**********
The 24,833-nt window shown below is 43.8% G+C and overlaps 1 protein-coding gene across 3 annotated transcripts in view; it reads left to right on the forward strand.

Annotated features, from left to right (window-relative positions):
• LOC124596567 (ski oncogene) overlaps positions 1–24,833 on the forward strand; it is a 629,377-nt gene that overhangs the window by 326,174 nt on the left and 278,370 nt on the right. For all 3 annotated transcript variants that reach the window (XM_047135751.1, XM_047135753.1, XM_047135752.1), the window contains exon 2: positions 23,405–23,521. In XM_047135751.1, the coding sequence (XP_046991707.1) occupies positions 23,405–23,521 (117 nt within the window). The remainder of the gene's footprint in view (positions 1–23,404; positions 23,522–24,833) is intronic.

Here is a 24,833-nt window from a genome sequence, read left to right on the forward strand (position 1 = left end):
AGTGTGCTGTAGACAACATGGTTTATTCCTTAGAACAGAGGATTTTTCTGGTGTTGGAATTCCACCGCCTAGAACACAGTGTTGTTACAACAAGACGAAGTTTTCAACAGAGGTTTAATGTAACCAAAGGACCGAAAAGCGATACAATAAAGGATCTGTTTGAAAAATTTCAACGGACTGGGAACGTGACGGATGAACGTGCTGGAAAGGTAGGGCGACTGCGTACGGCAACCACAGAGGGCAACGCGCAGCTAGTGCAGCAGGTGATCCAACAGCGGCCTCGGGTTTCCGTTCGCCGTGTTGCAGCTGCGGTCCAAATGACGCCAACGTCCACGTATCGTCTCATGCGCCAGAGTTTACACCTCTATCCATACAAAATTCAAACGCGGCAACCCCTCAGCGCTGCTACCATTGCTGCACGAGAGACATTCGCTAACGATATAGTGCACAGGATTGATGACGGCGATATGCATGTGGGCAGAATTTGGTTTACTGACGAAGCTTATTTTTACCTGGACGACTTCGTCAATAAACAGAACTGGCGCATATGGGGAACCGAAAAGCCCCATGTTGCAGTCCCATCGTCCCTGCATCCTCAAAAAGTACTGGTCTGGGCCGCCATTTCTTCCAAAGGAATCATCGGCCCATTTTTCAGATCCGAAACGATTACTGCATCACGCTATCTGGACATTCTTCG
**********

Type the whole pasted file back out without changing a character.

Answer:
The 24,833-nt window shown below is 43.8% G+C and overlaps 1 protein-coding gene across 3 annotated transcripts in view; it reads left to right on the forward strand.

Annotated features, from left to right (window-relative positions):
• LOC124596567 (ski oncogene) overlaps positions 1–24,833 on the forward strand; it is a 629,377-nt gene that overhangs the window by 326,174 nt on the left and 278,370 nt on the right. For all 3 annotated transcript variants that reach the window (XM_047135751.1, XM_047135753.1, XM_047135752.1), the window contains exon 2: positions 23,405–23,521. In XM_047135751.1, the coding sequence (XP_046991707.1) occupies positions 23,405–23,521 (117 nt within the window). The remainder of the gene's footprint in view (positions 1–23,404; positions 23,522–24,833) is intronic.

Here is a 24,833-nt window from a genome sequence, read left to right on the forward strand (position 1 = left end):
AGTGTGCTGTAGACAACATGGTTTATTCCTTAGAACAGAGGATTTTTCTGGTGTTGGAATTCCACCGCCTAGAACACAGTGTTGTTACAACAAGACGAAGTTTTCAACAGAGGTTTAATGTAACCAAAGGACCGAAAAGCGATACAATAAAGGATCTGTTTGAAAAATTTCAACGGACTGGGAACGTGACGGATGAACGTGCTGGAAAGGTAGGGCGACTGCGTACGGCAACCACAGAGGGCAACGCGCAGCTAGTGCAGCAGGTGATCCAACAGCGGCCTCGGGTTTCCGTTCGCCGTGTTGCAGCTGCGGTCCAAATGACGCCAACGTCCACGTATCGTCTCATGCGCCAGAGTTTACACCTCTATCCATACAAAATTCAAACGCGGCAACCCCTCAGCGCTGCTACCATTGCTGCACGAGAGACATTCGCTAACGATATAGTGCACAGGATTGATGACGGCGATATGCATGTGGGCAGAATTTGGTTTACTGACGAAGCTTATTTTTACCTGGACGACTTCGTCAATAAACAGAACTGGCGCATATGGGGAACCGAAAAGCCCCATGTTGCAGTCCCATCGTCCCTGCATCCTCAAAAAGTACTGGTCTGGGCCGCCATTTCTTCCAAAGGAATCATCGGCCCATTTTTCAGATCCGAAACGATTACTGCATCACGCTATCTGGACATTCTTCG